All posts filed under: Side Story

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Andrew Kirkham: Journey to the East

If life is a journey, then the road which has led Andrew Kirkham from his native United Kingdom to Japan has certainly been an interesting path indeed. Though it is often said the destination is less important than the journey itself, for Andrew his physical and professional journey has literally brought him both to Japanese cinema and the sleepy seaside town of Zushi where he has settled. Along the way he has had to reinvent himself as the industry has evolved over his 39 year career, but he has also met and befriended many people who shared in his journey, some short-term, others life long. And the polestar which has guided him continues to be cinema. “My infatuation with all things world cinema funnily enough grew out of my love of music. I was not a Beatles type person and was always looking for the next interesting musical sound. So began my eclectic tastes in life.” And thanks to the BBC’s late night programming he was exposed early to world cinema through which he first …

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Indie Forum 2019

The 2019 Indie Forum section at the Osaka Asian Film Festival presented 10 movies this year, four fewer than 2018 due to fewer short movies in the program. Though the official description touts 7 features and three shorts, one of the features is technically a “mid-length”–again depending on whose standards one subscribes. There were four world premieres and two Japan premieres including the first domestic screening of Demolition Girl which first bowed at the Slamdance Film Festival held simultaneously as Sundance. The enticing lineup certainly beckoned, but an unexpected personal commitment prevented a journey to the festival itself this year. While this negated a firsthand experience, the yearly Indie Forum coverage, a definite fixture on Indievisual, need not be interrupted. With the assistance of OAFF staff, online screeners were requested from the individual filmmakers or their sales agent. At the time of this writing only Okinawan Blue had yet not responded. If and when the filmmakers return a reply, this article will be updated. UPDATED: The Okinawan Blue filmmakers have been in touch and provided …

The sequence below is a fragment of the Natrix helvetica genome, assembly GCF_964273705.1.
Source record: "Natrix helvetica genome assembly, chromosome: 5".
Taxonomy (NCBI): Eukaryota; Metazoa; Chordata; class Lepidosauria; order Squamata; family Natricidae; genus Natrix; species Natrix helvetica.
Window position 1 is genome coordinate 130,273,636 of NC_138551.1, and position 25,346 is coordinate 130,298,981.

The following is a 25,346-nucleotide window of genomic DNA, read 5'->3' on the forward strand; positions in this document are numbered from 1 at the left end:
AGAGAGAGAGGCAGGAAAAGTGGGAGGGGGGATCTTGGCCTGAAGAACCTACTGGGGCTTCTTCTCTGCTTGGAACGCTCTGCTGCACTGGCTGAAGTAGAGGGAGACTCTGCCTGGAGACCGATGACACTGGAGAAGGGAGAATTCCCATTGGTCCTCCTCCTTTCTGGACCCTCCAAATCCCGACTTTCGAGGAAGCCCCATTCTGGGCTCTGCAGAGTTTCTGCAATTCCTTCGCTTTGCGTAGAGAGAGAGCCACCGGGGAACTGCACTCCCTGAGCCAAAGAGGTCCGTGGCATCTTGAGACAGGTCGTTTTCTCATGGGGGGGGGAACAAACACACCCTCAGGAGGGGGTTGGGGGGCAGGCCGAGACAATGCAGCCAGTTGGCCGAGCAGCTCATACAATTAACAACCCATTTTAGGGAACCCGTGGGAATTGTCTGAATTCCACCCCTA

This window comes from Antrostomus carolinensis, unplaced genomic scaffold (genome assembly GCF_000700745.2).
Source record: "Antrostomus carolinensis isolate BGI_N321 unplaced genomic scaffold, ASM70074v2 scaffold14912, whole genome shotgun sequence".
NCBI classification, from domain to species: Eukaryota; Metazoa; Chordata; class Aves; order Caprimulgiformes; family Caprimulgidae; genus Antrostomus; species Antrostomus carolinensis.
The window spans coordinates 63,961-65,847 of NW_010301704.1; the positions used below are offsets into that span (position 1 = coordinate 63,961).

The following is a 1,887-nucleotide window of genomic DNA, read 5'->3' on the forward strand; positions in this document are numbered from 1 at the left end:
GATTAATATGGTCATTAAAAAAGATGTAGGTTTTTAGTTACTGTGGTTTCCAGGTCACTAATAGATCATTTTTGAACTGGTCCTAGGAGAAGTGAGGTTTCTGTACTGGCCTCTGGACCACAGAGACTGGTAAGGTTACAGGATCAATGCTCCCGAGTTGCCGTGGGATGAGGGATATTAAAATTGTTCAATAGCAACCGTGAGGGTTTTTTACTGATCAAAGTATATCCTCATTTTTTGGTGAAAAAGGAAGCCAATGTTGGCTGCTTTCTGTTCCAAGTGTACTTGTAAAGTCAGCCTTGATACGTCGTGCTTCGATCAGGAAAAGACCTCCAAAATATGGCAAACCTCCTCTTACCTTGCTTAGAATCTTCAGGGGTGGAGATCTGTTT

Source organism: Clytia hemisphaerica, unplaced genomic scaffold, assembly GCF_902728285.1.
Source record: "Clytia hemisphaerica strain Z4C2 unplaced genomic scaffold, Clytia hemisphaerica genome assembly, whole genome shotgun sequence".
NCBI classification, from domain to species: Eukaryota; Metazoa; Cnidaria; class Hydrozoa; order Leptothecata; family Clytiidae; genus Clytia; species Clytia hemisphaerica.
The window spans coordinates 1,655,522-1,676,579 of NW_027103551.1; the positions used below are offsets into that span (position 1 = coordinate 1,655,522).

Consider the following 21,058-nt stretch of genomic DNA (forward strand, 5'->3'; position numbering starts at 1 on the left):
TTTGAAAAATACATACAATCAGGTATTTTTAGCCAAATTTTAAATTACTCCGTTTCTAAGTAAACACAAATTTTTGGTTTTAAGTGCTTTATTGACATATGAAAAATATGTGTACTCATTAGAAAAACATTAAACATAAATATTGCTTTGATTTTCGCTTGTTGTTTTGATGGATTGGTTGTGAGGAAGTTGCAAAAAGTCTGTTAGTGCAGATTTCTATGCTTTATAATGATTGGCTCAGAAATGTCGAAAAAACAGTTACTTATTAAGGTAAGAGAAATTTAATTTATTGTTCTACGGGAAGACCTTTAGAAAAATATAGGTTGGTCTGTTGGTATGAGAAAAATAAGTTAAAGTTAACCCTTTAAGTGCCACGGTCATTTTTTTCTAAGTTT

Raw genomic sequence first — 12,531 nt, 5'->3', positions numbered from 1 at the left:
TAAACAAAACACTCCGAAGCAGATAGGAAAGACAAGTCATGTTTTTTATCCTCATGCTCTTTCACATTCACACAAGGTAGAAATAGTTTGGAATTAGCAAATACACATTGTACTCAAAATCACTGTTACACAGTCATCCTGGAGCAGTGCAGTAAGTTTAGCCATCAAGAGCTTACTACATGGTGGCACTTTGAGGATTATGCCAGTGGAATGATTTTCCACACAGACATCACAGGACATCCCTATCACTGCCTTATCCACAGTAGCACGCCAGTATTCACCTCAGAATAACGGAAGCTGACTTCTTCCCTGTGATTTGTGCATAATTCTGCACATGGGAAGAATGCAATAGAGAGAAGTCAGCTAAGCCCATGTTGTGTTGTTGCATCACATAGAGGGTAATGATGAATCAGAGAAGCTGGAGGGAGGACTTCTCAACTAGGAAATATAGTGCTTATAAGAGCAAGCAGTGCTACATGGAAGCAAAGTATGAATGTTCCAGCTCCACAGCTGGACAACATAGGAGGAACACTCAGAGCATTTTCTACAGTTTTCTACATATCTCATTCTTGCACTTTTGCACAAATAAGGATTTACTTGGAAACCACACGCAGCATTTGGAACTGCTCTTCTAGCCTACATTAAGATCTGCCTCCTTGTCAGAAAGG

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2018: Looking Back & Forward

Indievisual’s first full calendar year (it went live in April of 2017 with a Year-in-Review posted 8 months later) set new milestones and solidly built upon the momentum of its launch. The number of interviews published approached a respectable pace of one every two months. Caught My Eye write-ups also saw an increase following the new guiding principle for how they would be written as detailed in this blog entry. And with some good fortune, the number of Side Stories remained unchanged. 2018 was a landmark year for writing articles and interviewing filmmakers. Or…that is what could have been written. Sadly, the reality is quite different. 2018 was a good year certainly for paid work with many opportunities received from long time collaborators. This was also the first year translation work needed to be juggled with a job in the other realm in which I have a foot still planted. For more on this, please follow this link as I do not wish to dedicate space for it here. Suffice it to say, simultaneously working …